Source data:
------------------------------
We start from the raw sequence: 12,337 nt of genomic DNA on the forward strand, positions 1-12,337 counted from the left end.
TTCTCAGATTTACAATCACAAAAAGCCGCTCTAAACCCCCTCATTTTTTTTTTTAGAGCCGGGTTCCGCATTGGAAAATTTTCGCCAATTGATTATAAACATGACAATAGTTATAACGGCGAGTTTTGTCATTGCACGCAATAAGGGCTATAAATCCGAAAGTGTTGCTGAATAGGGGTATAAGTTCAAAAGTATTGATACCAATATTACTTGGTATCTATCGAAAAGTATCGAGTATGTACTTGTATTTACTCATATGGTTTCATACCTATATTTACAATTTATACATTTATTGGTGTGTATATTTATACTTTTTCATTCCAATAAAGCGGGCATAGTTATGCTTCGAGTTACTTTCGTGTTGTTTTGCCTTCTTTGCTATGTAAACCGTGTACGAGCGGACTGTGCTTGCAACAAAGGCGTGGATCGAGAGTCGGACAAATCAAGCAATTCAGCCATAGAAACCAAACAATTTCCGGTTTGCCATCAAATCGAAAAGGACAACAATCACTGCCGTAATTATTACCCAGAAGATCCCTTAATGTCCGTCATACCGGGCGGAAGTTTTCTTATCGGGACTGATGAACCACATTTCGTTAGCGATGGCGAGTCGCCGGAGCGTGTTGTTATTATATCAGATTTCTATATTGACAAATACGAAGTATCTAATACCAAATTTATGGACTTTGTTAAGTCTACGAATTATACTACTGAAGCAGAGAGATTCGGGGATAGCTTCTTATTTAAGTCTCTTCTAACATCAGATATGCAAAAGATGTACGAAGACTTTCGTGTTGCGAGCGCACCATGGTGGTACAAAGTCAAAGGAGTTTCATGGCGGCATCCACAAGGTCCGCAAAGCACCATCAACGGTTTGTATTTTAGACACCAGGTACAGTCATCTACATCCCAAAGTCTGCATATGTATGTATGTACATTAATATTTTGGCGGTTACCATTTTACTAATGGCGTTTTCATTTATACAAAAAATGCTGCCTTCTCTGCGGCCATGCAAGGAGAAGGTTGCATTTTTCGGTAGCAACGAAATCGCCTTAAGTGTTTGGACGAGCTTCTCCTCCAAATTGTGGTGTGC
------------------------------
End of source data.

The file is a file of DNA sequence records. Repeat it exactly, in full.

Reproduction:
We start from the raw sequence: 12,337 nt of genomic DNA on the forward strand, positions 1-12,337 counted from the left end.
TTCTCAGATTTACAATCACAAAAAGCCGCTCTAAACCCCCTCATTTTTTTTTTTAGAGCCGGGTTCCGCATTGGAAAATTTTCGCCAATTGATTATAAACATGACAATAGTTATAACGGCGAGTTTTGTCATTGCACGCAATAAGGGCTATAAATCCGAAAGTGTTGCTGAATAGGGGTATAAGTTCAAAAGTATTGATACCAATATTACTTGGTATCTATCGAAAAGTATCGAGTATGTACTTGTATTTACTCATATGGTTTCATACCTATATTTACAATTTATACATTTATTGGTGTGTATATTTATACTTTTTCATTCCAATAAAGCGGGCATAGTTATGCTTCGAGTTACTTTCGTGTTGTTTTGCCTTCTTTGCTATGTAAACCGTGTACGAGCGGACTGTGCTTGCAACAAAGGCGTGGATCGAGAGTCGGACAAATCAAGCAATTCAGCCATAGAAACCAAACAATTTCCGGTTTGCCATCAAATCGAAAAGGACAACAATCACTGCCGTAATTATTACCCAGAAGATCCCTTAATGTCCGTCATACCGGGCGGAAGTTTTCTTATCGGGACTGATGAACCACATTTCGTTAGCGATGGCGAGTCGCCGGAGCGTGTTGTTATTATATCAGATTTCTATATTGACAAATACGAAGTATCTAATACCAAATTTATGGACTTTGTTAAGTCTACGAATTATACTACTGAAGCAGAGAGATTCGGGGATAGCTTCTTATTTAAGTCTCTTCTAACATCAGATATGCAAAAGATGTACGAAGACTTTCGTGTTGCGAGCGCACCATGGTGGTACAAAGTCAAAGGAGTTTCATGGCGGCATCCACAAGGTCCGCAAAGCACCATCAACGGTTTGTATTTTAGACACCAGGTACAGTCATCTACATCCCAAAGTCTGCATATGTATGTATGTACATTAATATTTTGGCGGTTACCATTTTACTAATGGCGTTTTCATTTATACAAAAAATGCTGCCTTCTCTGCGGCCATGCAAGGAGAAGGTTGCATTTTTCGGTAGCAACGAAATCGCCTTAAGTGTTTGGACGAGCTTCTCCTCCAAATTGTGGTGTGC